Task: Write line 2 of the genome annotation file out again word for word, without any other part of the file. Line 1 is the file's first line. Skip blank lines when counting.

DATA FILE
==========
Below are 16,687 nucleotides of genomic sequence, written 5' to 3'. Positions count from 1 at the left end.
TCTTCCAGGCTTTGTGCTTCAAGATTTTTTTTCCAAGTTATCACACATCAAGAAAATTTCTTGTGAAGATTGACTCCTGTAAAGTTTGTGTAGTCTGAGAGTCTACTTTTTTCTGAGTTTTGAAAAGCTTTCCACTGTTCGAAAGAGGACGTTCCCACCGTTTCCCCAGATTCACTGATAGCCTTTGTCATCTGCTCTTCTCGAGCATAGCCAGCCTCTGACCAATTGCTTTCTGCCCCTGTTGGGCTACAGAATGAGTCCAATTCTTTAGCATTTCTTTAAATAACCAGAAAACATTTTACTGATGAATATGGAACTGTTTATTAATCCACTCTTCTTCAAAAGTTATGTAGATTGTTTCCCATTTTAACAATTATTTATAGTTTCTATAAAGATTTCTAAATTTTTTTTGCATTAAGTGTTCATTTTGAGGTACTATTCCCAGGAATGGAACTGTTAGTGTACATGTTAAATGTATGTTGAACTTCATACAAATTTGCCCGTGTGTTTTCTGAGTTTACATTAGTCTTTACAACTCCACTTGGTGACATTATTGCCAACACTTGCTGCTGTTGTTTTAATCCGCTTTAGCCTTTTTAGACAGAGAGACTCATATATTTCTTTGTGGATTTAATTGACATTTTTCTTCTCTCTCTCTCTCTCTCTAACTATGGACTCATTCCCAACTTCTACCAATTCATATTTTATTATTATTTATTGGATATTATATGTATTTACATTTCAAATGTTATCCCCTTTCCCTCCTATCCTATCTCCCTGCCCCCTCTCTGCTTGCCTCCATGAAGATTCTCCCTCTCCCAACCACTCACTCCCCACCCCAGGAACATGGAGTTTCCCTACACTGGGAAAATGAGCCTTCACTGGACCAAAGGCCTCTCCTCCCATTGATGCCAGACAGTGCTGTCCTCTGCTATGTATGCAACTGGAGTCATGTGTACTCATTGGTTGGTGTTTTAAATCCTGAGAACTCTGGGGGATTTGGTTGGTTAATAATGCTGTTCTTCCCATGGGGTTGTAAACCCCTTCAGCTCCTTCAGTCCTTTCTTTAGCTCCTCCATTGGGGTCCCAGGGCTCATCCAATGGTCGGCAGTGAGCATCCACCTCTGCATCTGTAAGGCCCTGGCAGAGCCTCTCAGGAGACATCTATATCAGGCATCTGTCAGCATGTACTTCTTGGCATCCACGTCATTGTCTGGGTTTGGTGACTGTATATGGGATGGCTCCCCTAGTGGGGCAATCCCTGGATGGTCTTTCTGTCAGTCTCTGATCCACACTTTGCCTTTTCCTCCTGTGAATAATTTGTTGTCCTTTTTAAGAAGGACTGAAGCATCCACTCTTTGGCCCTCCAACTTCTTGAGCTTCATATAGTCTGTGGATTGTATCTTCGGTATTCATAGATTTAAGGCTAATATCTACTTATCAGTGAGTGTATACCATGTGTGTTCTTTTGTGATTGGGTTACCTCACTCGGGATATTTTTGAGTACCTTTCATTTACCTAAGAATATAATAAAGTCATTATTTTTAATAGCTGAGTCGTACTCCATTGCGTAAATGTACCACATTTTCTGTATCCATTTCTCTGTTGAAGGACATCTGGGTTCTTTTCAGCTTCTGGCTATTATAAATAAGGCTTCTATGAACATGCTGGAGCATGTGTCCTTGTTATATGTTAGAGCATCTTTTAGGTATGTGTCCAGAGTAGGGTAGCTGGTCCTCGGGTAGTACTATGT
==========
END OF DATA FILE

TCTTCCAGGCTTTGTGCTTCAAGATTTTTTTTCCAAGTTATCACACATCAAGAAAATTTCTTGTGAAGATTGACTCCTGTAAAGTTTGTGTAGTCTGAGAGTCTACTTTTTTCTGAGTTTTGAAAAGCTTTCCACTGTTCGAAAGAGGACGTTCCCACCGTTTCCCCAGATTCACTGATAGCCTTTGTCATCTGCTCTTCTCGAGCATAGCCAGCCTCTGACCAATTGCTTTCTGCCCCTGTTGGGCTACAGAATGAGTCCAATTCTTTAGCATTTCTTTAAATAACCAGAAAACATTTTACTGATGAATATGGAACTGTTTATTAATCCACTCTTCTTCAAAAGTTATGTAGATTGTTTCCCATTTTAACAATTATTTATAGTTTCTATAAAGATTTCTAAATTTTTTTTGCATTAAGTGTTCATTTTGAGGTACTATTCCCAGGAATGGAACTGTTAGTGTACATGTTAAATGTATGTTGAACTTCATACAAATTTGCCCGTGTGTTTTCTGAGTTTACATTAGTCTTTACAACTCCACTTGGTGACATTATTGCCAACACTTGCTGCTGTTGTTTTAATCCGCTTTAGCCTTTTTAGACAGAGAGACTCATATATTTCTTTGTGGATTTAATTGACATTTTTCTTCTCTCTCTCTCTCTCTCTAACTATGGACTCATTCCCAACTTCTACCAATTCATATTTTATTATTATTTATTGGATATTATATGTATTTACATTTCAAATGTTATCCCCTTTCCCTCCTATCCTATCTCCCTGCCCCCTCTCTGCTTGCCTCCATGAAGATTCTCCCTCTCCCAACCACTCACTCCCCACCCCAGGAACATGGAGTTTCCCTACACTGGGAAAATGAGCCTTCACTGGACCAAAGGCCTCTCCTCCCATTGATGCCAGACAGTGCTGTCCTCTGCTATGTATGCAACTGGAGTCATGTGTACTCATTGGTTGGTGTTTTAAATCCTGAGAACTCTGGGGGATTTGGTTGGTTAATAATGCTGTTCTTCCCATGGGGTTGTAAACCCCTTCAGCTCCTTCAGTCCTTTCTTTAGCTCCTCCATTGGGGTCCCAGGGCTCATCCAATGGTCGGCAGTGAGCATCCACCTCTGCATCTGTAAGGCCCTGGCAGAGCCTCTCAGGAGACATCTATATCAGGCATCTGTCAGCATGTACTTCTTGGCATCCACGTCATTGTCTGGGTTTGGTGACTGTATATGGGATGGCTCCCCTAGTGGGGCAATCCCTGGATGGTCTTTCTGTCAGTCTCTGATCCACACTTTGCCTTTTCCTCCTGTGAATAATTTGTTGTCCTTTTTAAGAAGGACTGAAGCATCCACTCTTTGGCCCTCCAACTTCTTGAGCTTCATATAGTCTGTGGATTGTATCTTCGGTATTCATAGATTTAAGGCTAATATCTACTTATCAGTGAGTGTATACCATGTGTGTTCTTTTGTGATTGGGTTACCTCACTCGGGATATTTTTGAGTACCTTTCATTTACCTAAGAATATAATAAAGTCATTATTTTTAATAGCTGAGTCGTACTCCATTGCGTAAATGTACCACATTTTCTGTATCCATTTCTCTGTTGAAGGACATCTGGGTTCTTTTCAGCTTCTGGCTATTATAAATAAGGCTTCTATGAACATGCTGGAGCATGTGTCCTTGTTATATGTTAGAGCATCTTTTAGGTATGTGTCCAGAGTAGGGTAGCTGGTCCTCGGGTAGTACTATGT